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Huge Triumph for NY Towns Fighting Fracking's Risks

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Yesterday, in a tremendous victory for local governments in NY, an intermediate appellate court affirmed two lower court decisions that held that municipalities have the right to exercise their traditional home rule powers to ban fracking within their borders.

The decisions make clear that language in the state oil and gas act that prohibits towns from passing local laws "relating to the regulation of" the oil and gas industry relates solely to the operational aspects of production.  It does not limit towns' ability to pass laws establishing where - if anywhere - such production is permitted.  In other words, towns retain their traditional right to decide what types of land use are consistent with their vision of the kind of place they want to be, and to keep polluting uses - like gas drilling - out.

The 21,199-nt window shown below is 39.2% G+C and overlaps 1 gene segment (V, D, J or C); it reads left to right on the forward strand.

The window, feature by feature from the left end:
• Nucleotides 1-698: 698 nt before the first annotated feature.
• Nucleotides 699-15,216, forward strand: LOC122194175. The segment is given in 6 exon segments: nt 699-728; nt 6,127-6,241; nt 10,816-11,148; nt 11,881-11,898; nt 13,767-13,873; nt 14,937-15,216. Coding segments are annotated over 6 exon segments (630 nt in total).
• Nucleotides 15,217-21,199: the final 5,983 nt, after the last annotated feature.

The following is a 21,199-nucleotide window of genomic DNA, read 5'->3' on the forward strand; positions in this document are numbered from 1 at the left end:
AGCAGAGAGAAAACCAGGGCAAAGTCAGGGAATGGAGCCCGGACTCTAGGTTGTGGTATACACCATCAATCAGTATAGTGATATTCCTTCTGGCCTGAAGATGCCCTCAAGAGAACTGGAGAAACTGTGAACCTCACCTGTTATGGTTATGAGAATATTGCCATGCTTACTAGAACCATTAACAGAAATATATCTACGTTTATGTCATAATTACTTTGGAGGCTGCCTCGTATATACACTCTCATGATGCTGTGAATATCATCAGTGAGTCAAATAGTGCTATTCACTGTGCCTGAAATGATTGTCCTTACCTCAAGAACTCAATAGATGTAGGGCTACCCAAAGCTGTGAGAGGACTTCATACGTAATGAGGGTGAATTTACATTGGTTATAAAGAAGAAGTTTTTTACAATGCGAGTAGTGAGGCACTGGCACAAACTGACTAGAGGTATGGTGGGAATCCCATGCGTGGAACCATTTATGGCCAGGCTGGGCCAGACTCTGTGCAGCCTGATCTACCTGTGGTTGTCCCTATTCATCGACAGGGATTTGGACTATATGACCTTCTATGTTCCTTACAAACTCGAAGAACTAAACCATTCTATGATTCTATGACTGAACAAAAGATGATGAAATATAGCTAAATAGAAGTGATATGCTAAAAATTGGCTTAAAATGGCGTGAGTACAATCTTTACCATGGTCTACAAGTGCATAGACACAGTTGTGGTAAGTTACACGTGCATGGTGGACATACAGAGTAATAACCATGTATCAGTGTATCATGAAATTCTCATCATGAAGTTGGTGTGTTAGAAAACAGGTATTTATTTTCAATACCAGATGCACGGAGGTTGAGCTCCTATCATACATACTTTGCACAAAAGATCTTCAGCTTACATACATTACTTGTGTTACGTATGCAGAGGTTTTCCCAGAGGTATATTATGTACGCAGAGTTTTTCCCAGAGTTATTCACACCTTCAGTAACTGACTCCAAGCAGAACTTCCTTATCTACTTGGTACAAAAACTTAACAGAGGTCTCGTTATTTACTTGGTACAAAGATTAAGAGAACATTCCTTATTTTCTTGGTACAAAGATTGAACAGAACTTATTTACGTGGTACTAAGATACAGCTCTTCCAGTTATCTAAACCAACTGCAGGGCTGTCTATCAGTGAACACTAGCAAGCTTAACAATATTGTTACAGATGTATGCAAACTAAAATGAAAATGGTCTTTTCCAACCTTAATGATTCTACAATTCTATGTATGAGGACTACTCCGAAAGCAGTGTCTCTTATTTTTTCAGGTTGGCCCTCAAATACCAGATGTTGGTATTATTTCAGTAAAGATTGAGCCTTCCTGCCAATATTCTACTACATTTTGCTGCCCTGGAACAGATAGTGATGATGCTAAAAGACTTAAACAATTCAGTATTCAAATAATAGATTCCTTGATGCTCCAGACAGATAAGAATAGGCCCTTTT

As my colleague, Dan Raichel, blogged, the decisions are particularly powerful because of two additional specific findings by the court.  First, the court solidly rejected industry's argument that the state's oil and gas law requires the state to promote gas development at all costs.  The court said:

"There is nothing in the statute or its legislative history suggesting, as petitioner does, that it is the policy of this state to 'maximize recovery' of oil and gas resources at the expense of municipal land use decision making."

Second, by graphically describing the kinds of unavoidable negative impacts that are inherent in this heavy industrial activity - including noise and air pollution - the court highlighted why this is, ultimately, a question of legitimate land use planning.

Helping towns pass and defend laws that protect against these kinds of risks - as well as additional impacts from heavy truck traffic, including road damage and accidents, increased demands on community services, including health care and emergency responders, and visual blighting - is why NRDC created the Community Fracking Defense Project.  In these two cases, we represented a coalition of environmental groups on "friend of the court" briefs, while our friends at Earthjustice represented one of the two towns. 
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